Later that year, as the nation set aside Thursday, the 26th of November, the date so designated by the president for Thanksgiving, Seixas preached a sermon to his New York congregation.

    His Thanksgiving Day message was based on a text from the Psalms where it talked about how King David had “made a joyful noise unto the Lord.” Seixas told his listeners that they had much to rejoice about – “the new nation, its president, and above all, the new constitution.”

    Warming to his theme, he reminded them that they were “equal partakers of every benefit that results from this good government,” and therefore should be good citizens in full support of the government. Beyond that, they were encouraged to conduct themselves as “living evidences of his divine power and unity.” He further admonished them “to live as Jews ought to do in brotherhood and amity, to seek peace and pursue it.”

    In my opinion, Gershom Mendes Seixas’ sermon is every bit as relevant to all of us 220 years later.

      Palin and Nixon

        At Air America and The Huffington Post, Mark Green compares Sarah Palin and Richard Nixon.  He notes an obvious difference: RN “was vastly more experienced and sophisticated.”  He has a point, but one could make the same point about most other political figures, including the incumbent president.  Barack Obama is the first White House occupant since Harding with neither military nor executive experience, and even liberal observers are starting to notice the consequences. Leslie Gelb unfavorably contrasts Nixon-Kissinger diplomacy with President Obama’s recent Asia trip, which he says “suggests a disturbing amateurishness in managing America’s power.”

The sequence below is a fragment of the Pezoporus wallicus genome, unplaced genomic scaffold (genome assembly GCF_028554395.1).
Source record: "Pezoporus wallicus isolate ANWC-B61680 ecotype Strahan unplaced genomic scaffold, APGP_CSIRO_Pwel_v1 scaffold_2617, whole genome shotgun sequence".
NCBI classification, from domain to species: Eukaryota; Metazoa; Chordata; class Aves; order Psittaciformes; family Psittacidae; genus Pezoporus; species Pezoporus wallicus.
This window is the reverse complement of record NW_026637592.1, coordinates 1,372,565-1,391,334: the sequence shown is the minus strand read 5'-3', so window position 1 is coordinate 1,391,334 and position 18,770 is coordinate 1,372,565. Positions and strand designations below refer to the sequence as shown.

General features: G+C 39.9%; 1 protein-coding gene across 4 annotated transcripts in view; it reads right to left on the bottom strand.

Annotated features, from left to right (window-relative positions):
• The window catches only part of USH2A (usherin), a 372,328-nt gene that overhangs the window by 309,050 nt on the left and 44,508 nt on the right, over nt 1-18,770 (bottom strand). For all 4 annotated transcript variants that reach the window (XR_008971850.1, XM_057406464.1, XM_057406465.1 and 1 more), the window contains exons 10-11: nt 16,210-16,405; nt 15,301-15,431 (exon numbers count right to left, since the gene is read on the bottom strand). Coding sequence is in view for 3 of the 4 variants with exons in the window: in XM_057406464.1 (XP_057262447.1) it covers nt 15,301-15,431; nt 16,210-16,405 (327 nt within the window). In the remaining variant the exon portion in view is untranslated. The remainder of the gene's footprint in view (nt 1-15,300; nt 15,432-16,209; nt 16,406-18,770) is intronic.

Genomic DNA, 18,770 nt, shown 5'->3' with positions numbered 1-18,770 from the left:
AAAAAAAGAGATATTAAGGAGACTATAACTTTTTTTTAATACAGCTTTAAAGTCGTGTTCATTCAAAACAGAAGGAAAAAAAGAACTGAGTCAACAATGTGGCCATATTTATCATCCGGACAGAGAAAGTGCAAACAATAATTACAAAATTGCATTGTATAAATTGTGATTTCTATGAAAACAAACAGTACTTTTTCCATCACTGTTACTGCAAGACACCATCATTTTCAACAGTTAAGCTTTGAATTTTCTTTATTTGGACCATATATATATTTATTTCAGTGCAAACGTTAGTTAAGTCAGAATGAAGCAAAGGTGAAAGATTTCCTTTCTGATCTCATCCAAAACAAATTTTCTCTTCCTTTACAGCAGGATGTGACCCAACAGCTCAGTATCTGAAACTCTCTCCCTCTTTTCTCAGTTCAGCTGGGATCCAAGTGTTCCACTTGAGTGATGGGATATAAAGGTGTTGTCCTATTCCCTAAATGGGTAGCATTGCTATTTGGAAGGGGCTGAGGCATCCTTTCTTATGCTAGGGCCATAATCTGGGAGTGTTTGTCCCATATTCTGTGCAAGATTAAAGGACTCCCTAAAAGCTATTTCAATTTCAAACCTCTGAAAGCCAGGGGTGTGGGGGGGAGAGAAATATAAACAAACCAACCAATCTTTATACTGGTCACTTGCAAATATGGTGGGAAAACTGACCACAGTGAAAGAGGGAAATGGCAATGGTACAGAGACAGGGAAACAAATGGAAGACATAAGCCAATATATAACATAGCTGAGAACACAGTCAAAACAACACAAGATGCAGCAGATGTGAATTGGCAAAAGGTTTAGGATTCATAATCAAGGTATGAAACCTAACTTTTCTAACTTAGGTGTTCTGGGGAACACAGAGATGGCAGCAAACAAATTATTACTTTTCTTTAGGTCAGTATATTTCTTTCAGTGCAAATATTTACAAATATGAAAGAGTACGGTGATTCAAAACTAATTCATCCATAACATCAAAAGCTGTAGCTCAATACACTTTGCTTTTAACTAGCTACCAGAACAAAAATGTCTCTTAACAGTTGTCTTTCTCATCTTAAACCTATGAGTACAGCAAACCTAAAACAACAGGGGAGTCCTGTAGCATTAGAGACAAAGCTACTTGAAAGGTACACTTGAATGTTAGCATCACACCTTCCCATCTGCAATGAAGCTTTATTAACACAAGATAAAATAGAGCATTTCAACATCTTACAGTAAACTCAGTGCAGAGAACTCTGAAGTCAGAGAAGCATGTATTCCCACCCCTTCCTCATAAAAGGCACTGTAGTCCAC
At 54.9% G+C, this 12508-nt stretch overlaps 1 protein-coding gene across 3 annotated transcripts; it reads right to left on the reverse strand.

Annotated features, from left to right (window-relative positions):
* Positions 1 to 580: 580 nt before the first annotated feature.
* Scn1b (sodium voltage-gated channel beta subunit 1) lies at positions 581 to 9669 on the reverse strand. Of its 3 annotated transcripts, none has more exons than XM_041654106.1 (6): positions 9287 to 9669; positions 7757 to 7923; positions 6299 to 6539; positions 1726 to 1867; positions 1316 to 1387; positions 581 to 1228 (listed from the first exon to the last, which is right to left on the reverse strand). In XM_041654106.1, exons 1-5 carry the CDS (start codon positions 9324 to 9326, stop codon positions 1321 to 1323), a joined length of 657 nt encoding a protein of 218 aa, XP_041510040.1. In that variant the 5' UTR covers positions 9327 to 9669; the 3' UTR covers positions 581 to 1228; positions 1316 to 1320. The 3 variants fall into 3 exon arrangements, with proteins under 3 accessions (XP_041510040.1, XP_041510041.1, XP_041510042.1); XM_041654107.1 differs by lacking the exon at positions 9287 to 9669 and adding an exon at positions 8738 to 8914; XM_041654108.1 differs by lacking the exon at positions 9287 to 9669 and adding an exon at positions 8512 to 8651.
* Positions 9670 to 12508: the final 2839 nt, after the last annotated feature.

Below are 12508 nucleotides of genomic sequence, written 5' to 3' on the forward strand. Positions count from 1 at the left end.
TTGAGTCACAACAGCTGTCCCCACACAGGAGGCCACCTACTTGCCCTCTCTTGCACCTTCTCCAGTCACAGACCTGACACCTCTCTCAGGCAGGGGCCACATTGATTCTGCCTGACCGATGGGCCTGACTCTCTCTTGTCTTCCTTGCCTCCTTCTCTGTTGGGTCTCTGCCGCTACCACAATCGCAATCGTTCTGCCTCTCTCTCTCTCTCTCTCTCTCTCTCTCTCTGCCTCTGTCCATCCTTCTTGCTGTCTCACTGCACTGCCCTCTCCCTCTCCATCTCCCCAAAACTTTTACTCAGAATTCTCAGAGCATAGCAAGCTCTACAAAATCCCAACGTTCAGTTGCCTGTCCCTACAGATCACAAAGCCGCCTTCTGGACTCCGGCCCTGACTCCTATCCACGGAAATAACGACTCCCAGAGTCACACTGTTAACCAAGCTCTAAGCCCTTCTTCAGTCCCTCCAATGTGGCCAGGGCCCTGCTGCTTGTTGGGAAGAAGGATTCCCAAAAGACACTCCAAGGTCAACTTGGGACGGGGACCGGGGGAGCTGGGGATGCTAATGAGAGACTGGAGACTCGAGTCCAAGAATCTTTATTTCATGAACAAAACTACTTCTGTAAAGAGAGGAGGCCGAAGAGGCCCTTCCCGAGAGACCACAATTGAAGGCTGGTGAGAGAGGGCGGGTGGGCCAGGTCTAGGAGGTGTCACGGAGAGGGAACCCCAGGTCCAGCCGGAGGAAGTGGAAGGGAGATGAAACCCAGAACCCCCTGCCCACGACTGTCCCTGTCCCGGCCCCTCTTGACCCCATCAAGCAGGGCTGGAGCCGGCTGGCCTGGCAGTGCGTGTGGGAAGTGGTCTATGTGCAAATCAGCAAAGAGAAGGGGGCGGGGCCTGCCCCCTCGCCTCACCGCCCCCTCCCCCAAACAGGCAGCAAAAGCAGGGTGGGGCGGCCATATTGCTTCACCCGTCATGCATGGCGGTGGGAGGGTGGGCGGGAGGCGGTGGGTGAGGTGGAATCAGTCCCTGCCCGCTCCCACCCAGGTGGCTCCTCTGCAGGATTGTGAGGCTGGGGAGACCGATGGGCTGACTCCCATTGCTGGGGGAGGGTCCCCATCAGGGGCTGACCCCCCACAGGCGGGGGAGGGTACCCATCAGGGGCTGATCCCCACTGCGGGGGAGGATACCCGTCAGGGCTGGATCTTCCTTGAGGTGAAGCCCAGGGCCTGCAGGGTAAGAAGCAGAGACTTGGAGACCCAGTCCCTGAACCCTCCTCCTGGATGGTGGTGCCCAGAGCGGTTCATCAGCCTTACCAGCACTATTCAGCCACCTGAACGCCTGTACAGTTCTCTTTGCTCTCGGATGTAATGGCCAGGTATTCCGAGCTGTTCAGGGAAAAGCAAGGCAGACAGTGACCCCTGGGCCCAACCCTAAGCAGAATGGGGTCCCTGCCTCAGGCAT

Green notes RN’s ideological pragmatism and asks rhetorically: “When has Palin ever shown such a moderating inclination?”   One may find the answer in an Associated Press report from May of 2008:

        During her first year in office, Palin distanced herself from the old guard, powerful members of the state GOP. She asked Alaska’s congressional delegation to be more selective in seeking earmarks after the state’s “Bridge to Nowhere” became a national symbol of piggish pork-barrel spending.  She stood up to the oil interests that hold great power in Alaska, and with bipartisan support in the statehouse, she won a tax increase on oil companies’ profits.